If you drove to Grapevine last night, entered the mall on the corner of Grapevine Mills Boulevard and Stars and Stripes Way, hurried past the Legoland, the Foot Locker and, outside the aquarium, two children strapped into some kind of bungee-jumping ride, pogoing slowly over and over again from floor to ceiling, then walked down the long hall of the AMC 30 movie theater, you could find a special "leaders only" screening of the new documentary about Sarah Palin, The Undefeated. To RSVP online for the event, one had to check a box, which stated, "I testify that I'm a leader with significant influence in my community." There was also a blank field to describe "what you do as a leader."
"You missed the beginning where everybody's cussin' about her," the volunteer at the table outside the theater told me. A tall, muscular, sandy-haired kid with very wide blue eyes and a polo shirt tucked into crisp jeans, he shook his head in disbelief, "It's pretty harsh."
But that's about the only harshness you'll find in The Undefeated, which was made by director Stephen K. Bannon without Sarah Palin's direct participation but with her clear blessing. The film uses significant portions from the audio book of her memoir Going Rogue as voiceover, and when the film debuted in Pella, Iowa on June 28, Palin and husband Todd attended the festivities.
The movie, which charts her career as mayor of Wasilla and governor of Alaska, is less a documentary than a glowing two-hour infomercial for Sarah Palin, Presidential Candidate To-Be. It's pre-screening in select cities now and will be distributed in some AMC theaters on July 15, including in Dallas. So, what to expect? Jump to find out as we split a box of popcorn with some Tea Party-goers.
The purpose of the film, basically, is for people who currently work for her -- or have in the past, including her attorney, who looks a little depressed, and numerous people who were part of her mayoral and gubernatorial campaigns -- to talk about her achievements and bash her foes, who are part of what one talking head calls "an uprising of hatred" against Palin. Her arguments with detractors are described in the movie as "a spiritual battle." She's no longer just the folksy-aphorism-spoutin' hockey mom we were introduced to in 2008. The film elevates her to nothing less than a primary fighter in a holy war, a lone holdout against the encroaching forces of darkness.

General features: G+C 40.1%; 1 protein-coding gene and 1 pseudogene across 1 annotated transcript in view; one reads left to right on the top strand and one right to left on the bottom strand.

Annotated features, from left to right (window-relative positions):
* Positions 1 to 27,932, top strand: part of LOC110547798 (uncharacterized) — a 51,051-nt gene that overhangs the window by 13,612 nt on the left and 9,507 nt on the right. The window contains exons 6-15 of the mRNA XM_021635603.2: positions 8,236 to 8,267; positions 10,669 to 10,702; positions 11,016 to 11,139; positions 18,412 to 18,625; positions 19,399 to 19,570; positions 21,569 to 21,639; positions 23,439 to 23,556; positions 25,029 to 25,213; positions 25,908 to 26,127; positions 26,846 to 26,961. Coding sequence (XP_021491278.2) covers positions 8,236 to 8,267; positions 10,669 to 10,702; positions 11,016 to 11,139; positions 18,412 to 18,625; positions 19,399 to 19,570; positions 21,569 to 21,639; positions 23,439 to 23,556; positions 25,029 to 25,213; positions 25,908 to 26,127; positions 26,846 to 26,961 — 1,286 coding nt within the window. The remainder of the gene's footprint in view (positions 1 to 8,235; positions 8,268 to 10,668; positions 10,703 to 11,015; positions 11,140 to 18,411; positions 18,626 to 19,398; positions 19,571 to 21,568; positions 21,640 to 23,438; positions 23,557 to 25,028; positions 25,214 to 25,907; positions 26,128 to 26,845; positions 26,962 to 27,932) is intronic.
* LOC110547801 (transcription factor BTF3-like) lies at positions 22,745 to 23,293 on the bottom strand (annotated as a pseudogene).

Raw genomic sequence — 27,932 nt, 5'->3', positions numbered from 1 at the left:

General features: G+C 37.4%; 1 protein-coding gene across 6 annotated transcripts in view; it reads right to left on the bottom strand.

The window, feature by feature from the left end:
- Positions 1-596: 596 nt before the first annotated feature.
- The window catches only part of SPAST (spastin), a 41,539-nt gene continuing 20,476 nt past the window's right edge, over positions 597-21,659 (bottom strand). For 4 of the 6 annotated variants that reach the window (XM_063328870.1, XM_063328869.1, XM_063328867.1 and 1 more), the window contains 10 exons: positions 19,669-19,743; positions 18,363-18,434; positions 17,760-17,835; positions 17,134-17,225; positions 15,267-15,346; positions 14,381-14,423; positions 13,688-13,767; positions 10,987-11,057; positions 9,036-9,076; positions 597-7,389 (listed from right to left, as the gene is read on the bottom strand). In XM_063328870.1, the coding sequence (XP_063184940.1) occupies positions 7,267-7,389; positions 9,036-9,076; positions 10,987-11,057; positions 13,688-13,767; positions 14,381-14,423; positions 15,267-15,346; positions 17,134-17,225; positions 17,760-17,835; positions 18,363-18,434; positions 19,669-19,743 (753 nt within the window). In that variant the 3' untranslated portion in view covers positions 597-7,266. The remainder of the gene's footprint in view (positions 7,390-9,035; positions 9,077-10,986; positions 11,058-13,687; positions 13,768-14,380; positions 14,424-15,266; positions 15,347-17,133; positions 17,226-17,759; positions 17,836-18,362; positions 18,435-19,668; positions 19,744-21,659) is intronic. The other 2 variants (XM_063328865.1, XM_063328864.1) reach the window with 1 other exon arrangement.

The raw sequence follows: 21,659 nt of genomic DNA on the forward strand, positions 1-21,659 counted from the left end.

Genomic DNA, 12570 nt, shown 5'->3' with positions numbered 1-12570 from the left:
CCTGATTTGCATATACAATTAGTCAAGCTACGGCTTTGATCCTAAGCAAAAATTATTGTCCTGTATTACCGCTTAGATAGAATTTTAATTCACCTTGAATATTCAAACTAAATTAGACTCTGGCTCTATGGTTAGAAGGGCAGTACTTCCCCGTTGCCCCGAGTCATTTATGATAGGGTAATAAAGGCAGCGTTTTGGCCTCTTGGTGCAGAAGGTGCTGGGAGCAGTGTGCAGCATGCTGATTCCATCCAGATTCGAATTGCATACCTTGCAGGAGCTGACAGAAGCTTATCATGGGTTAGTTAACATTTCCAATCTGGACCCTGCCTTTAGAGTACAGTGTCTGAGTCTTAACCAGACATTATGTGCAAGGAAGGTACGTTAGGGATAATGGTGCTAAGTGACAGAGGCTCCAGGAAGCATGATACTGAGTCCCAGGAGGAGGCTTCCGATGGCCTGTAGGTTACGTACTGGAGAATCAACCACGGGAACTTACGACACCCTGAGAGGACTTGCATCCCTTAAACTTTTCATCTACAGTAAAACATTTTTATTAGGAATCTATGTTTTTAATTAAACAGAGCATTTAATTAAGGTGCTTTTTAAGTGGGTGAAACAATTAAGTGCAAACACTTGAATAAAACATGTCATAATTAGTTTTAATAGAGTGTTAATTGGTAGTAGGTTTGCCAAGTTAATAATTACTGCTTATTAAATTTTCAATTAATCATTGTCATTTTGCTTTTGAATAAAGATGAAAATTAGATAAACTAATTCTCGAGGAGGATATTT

"Are you ready to fight for your freedoms?" Palin asks a roaring crowd in one scene.
A man sitting behind me shouted, "OH, YEAH!" (The Tea Party's Rocky Horror Picture Show, perhaps?)
But the "mama grizzly" comparison we've heard from the Palin camp before makes its way into the movie: She also describes herself in a stump speech as an eagle defending her eaglets, and as a Nanook protecting her cub. At this point, someone in the theater started applauding softly and didn't stop for a long while. Soon after, Barack Obama appeared onscreen twice, prompting a bout of hissing and booing each time from several corners of the room.
After the film, the woman sitting next to me -- who turned out to be Lorie Medina, the head of the Dallas Tea Party -- talked a bit about about Sarah Palin haters. Many of them, she thinks, are motivated by bitterness.
"She's what the feminists have told us to be shooting for," she said. "She has a great marriage, a huge family and an incredible career."
Does Medina think Palin would run for president?
"Well, that's the $64,000 question," she said. "Some days I wake up and I think she will, some days I think she won't." I asked if Palin would be her first choice for president. "Of course," she said, looking faintly shocked.
"The media tried to portray her as a raving theocrat," Thomas Chanteloup told me. He's a Tea Party activist from Iowa and has blogged at Conservatives4Palin.com.
"In fact, she's a devoted Christian woman," he said. "We're headed for the cliff financially and fiscally. There's only one person who will push to cut spending." Palin, he said, "will restore the country back to limited government. You can't create heaven on earth, which is what the liberals want."
"When they don't even believe in God!" added another Tea Party leader, who had come up from San Antonio for the screening. He asked me what I thought of the film. After a moment of silence, during which we looked at each other politely, he showed me his tie, which was part of Rush Limbaugh's No Boundaries Collection. It was a very nice tie.
"There's nothing wrong in America a good ol' fashioned election can't fix!" Palin exclaims brightly near the end of the film. The audience in Grapevine clapped, cheered and whistled at that. As the movie faded to black, the clapping was replaced with earnest chants of "Run, Sarah, run!"
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